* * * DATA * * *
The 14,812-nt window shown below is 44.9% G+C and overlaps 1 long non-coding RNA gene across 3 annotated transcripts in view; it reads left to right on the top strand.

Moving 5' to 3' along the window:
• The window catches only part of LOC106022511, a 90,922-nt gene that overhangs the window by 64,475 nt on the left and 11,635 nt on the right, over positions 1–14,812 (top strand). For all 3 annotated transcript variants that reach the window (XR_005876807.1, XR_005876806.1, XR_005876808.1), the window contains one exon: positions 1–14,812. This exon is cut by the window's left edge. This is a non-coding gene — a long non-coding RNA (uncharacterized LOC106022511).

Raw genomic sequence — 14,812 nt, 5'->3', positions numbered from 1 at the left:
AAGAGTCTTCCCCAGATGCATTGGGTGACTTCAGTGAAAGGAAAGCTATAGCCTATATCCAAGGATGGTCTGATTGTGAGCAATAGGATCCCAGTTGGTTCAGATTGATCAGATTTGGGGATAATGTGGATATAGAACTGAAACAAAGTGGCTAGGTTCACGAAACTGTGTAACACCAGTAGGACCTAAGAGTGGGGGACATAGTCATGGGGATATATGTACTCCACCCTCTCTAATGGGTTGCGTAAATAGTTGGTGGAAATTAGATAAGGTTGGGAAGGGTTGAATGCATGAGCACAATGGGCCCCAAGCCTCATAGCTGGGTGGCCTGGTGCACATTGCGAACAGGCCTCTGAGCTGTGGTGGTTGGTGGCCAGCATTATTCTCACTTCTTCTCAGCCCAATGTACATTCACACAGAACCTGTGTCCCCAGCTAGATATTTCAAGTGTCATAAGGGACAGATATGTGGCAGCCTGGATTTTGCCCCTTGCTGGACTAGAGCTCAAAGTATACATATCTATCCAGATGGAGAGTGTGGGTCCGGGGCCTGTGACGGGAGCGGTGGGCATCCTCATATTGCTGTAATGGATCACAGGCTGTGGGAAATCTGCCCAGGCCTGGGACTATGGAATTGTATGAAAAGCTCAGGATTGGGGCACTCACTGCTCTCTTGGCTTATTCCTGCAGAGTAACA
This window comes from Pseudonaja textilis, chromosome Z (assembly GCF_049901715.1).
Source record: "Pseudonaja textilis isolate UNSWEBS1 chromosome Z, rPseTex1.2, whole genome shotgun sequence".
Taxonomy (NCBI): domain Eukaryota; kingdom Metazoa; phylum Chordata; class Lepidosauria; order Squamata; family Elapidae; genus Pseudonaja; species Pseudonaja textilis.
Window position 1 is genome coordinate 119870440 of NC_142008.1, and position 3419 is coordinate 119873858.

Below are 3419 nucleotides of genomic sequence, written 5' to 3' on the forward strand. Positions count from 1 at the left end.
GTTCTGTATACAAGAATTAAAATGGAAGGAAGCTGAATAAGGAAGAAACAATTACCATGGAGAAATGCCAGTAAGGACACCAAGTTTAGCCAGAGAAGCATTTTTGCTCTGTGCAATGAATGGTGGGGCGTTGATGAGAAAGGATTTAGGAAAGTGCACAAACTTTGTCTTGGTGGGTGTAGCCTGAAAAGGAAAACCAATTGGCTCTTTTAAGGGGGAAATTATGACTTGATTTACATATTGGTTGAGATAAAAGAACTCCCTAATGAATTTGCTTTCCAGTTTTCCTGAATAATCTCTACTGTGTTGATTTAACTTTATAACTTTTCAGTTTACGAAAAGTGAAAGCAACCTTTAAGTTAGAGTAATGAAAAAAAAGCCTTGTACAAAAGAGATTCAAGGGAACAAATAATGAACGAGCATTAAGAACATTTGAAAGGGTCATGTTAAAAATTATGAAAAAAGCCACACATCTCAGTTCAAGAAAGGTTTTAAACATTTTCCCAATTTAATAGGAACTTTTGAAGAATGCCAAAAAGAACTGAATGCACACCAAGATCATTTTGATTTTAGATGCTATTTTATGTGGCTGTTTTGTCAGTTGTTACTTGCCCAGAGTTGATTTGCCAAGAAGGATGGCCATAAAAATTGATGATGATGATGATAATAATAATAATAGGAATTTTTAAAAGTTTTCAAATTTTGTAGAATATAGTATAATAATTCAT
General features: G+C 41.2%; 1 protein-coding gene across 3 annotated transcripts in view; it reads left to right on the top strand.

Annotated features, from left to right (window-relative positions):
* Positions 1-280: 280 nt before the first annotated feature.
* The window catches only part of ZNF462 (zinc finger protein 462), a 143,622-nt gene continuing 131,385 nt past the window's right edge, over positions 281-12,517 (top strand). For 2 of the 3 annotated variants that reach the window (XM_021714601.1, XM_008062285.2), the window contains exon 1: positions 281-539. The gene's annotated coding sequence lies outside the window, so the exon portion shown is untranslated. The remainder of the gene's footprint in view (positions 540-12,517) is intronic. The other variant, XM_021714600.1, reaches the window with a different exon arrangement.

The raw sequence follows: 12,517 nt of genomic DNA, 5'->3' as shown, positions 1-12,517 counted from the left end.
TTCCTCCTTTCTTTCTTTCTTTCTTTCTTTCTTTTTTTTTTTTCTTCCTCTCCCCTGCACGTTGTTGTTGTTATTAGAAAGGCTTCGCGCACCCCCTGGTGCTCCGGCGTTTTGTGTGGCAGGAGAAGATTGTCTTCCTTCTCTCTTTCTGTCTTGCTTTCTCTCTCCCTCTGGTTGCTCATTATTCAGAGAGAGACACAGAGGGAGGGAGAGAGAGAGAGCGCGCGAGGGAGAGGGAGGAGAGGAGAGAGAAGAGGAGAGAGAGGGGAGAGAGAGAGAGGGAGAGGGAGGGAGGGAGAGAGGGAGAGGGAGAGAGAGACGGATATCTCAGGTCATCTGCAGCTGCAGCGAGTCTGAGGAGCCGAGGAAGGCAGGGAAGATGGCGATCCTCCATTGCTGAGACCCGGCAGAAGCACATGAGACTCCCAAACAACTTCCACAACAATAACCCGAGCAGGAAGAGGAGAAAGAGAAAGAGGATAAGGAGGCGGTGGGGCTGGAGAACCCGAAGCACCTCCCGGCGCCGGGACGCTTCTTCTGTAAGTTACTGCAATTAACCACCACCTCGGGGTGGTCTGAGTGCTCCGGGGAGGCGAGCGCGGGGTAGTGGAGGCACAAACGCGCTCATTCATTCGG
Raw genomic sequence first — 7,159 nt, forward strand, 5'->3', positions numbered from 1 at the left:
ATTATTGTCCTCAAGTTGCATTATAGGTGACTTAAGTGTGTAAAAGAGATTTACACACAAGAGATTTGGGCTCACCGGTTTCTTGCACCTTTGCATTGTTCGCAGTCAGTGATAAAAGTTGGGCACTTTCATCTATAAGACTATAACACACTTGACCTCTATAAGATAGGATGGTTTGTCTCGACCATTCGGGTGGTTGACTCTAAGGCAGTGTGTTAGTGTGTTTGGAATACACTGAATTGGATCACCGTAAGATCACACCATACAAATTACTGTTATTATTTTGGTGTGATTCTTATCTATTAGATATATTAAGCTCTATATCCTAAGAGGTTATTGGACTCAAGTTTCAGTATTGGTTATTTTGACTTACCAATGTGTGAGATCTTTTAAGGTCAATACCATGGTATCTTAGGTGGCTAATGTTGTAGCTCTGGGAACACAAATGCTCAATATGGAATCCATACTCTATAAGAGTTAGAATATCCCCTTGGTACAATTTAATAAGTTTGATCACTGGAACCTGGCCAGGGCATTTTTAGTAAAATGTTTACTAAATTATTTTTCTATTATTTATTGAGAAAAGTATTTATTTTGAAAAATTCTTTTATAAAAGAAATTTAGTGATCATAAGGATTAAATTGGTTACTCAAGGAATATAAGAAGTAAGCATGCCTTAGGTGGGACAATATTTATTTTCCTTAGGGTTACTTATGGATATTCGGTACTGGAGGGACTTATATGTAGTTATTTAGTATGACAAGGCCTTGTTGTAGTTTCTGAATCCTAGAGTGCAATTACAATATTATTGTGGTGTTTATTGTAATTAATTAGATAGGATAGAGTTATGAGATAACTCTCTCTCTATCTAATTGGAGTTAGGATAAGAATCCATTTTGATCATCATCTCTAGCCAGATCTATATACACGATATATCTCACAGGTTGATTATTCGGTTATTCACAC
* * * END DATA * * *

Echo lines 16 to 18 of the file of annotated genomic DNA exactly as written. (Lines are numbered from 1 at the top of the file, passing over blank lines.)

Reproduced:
The raw sequence follows: 12,517 nt of genomic DNA, 5'->3' as shown, positions 1-12,517 counted from the left end.
TTCCTCCTTTCTTTCTTTCTTTCTTTCTTTCTTTTTTTTTTTTCTTCCTCTCCCCTGCACGTTGTTGTTGTTATTAGAAAGGCTTCGCGCACCCCCTGGTGCTCCGGCGTTTTGTGTGGCAGGAGAAGATTGTCTTCCTTCTCTCTTTCTGTCTTGCTTTCTCTCTCCCTCTGGTTGCTCATTATTCAGAGAGAGACACAGAGGGAGGGAGAGAGAGAGAGCGCGCGAGGGAGAGGGAGGAGAGGAGAGAGAAGAGGAGAGAGAGGGGAGAGAGAGAGAGGGAGAGGGAGGGAGGGAGAGAGGGAGAGGGAGAGAGAGACGGATATCTCAGGTCATCTGCAGCTGCAGCGAGTCTGAGGAGCCGAGGAAGGCAGGGAAGATGGCGATCCTCCATTGCTGAGACCCGGCAGAAGCACATGAGACTCCCAAACAACTTCCACAACAATAACCCGAGCAGGAAGAGGAGAAAGAGAAAGAGGATAAGGAGGCGGTGGGGCTGGAGAACCCGAAGCACCTCCCGGCGCCGGGACGCTTCTTCTGTAAGTTACTGCAATTAACCACCACCTCGGGGTGGTCTGAGTGCTCCGGGGAGGCGAGCGCGGGGTAGTGGAGGCACAAACGCGCTCATTCATTCGG
Raw genomic sequence first — 7,159 nt, forward strand, 5'->3', positions numbered from 1 at the left: